Charity man gives up job in sales to sing for the elderly at care homes in Northampton
A former director of sales has given up the corporate world and is starting up a charity to recruit singers to perform old time classics for people with Alzheimers and dementia.
Former sales and marketing boss, Carl Garrood, 57, of Kingsthorpe started singing at care homes in Leicestershire when his mother fell poorly three years ago.
Spurred on by the "amazing results" he saw in his audience as well as the feedback from care home staff, Carl is now dedicating more of his time to the project after moving to Northampton shortly after.
Carl, who performs under the stage name 'Roadman', is setting up a charity called 'Keep Care Homes Live' to recruit performers in the county to help lift spirits of those who live in care.
He said: "Music helps people with Alzheimer's and dementia remember things.
"The frustrating thing is, music has clearly got an answer to Alzehimas in terms of accessing the memory, but who is doing anything?
"When residents have entertainment they calm down straight away, and they look forward to it.
Carl currently tours 15 care homes in Northampton and will host a charity event once every month to fund his tour.
"You know when you go to work, it can be quite difficult, but everyone is happy to see me here, they always ask 'when are you coming back'?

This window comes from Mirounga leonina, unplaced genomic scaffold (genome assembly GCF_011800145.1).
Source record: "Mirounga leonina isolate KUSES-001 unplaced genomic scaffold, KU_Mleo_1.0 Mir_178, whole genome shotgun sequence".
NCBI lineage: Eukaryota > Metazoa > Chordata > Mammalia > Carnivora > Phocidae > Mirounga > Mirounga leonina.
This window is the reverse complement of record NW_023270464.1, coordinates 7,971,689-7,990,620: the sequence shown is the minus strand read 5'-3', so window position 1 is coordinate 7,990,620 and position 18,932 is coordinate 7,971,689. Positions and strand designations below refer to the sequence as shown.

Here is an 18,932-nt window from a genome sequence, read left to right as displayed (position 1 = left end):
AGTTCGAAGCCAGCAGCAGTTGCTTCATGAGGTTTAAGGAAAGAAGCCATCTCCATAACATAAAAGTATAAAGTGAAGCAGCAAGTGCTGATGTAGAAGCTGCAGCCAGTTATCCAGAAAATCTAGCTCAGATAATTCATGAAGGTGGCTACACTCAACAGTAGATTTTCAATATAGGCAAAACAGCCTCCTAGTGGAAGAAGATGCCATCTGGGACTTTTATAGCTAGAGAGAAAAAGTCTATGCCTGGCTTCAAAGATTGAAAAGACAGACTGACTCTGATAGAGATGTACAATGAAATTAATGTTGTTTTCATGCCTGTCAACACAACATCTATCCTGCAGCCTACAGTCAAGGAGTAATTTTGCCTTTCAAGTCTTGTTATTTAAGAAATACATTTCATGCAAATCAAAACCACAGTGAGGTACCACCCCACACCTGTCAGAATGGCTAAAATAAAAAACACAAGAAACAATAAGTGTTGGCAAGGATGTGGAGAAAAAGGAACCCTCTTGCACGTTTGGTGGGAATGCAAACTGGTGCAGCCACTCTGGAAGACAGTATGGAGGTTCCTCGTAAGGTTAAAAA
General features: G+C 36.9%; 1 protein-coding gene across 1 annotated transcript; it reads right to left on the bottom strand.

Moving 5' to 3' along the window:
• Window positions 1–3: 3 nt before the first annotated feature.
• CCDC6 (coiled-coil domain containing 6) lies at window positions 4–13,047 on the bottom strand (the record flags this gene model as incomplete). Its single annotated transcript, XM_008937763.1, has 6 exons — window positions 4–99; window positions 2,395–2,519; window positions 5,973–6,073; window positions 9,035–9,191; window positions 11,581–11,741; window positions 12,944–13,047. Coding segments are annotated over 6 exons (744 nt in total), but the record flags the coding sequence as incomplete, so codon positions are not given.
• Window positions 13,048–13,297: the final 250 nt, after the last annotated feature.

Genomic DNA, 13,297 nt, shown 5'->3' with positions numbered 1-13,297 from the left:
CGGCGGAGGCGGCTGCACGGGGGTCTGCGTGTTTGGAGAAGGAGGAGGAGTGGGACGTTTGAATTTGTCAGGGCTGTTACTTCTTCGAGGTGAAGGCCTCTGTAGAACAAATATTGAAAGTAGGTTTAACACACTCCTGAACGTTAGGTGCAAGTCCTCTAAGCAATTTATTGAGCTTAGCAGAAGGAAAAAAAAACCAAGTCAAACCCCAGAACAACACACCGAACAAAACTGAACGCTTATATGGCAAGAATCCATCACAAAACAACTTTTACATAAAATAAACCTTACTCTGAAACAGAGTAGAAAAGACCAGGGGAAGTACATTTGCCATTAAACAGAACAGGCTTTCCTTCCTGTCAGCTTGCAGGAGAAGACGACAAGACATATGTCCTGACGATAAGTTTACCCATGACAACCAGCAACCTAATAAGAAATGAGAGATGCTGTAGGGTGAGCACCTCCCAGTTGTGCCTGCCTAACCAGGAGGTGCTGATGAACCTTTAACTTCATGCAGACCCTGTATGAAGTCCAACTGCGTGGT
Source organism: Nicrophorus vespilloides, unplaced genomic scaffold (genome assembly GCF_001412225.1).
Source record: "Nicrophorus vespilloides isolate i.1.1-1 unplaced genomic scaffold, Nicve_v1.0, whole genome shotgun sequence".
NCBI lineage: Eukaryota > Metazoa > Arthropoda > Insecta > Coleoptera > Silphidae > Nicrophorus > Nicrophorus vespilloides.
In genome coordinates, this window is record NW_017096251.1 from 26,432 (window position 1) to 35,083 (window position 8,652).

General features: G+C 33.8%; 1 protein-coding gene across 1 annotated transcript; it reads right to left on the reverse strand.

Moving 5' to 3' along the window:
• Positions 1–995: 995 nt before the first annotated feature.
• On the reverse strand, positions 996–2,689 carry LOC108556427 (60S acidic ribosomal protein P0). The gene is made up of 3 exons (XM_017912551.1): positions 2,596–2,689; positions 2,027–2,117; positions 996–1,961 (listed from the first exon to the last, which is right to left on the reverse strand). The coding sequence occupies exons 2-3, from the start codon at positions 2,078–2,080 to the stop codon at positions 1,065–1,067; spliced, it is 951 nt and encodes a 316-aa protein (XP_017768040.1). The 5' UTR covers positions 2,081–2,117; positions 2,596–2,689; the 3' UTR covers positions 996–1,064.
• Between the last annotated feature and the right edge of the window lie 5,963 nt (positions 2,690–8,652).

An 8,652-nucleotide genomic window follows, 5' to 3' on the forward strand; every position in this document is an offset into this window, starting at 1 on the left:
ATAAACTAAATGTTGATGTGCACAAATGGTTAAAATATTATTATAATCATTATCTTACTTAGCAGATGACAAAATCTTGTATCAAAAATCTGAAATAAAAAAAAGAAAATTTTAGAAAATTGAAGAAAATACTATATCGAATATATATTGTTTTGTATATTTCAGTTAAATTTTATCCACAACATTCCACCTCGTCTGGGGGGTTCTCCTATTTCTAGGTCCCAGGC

"Fundamentally for me this is something I like doing and they really appreciate it.
"My background is sales and marketing, I have designed a business model, the charity is a way to raise money, like a free gig agency.
"I go round to care homes now and I can see the problems and the difficulties.
Carl performs at Oak Lodge Care Home in Duston once a month.
Care home manager, Elen Abrahart said: "He brings memories to the residents, he is very very supportive in encouraging residents to give feedback.
"He comes as often as he can, we would love him in here once or twice a week but we usually get him once or twice a month.
"Residents out there were born in the fifties and sixties, they like the upbeat songs and the staff love it, they can see the residents are gaining something from it."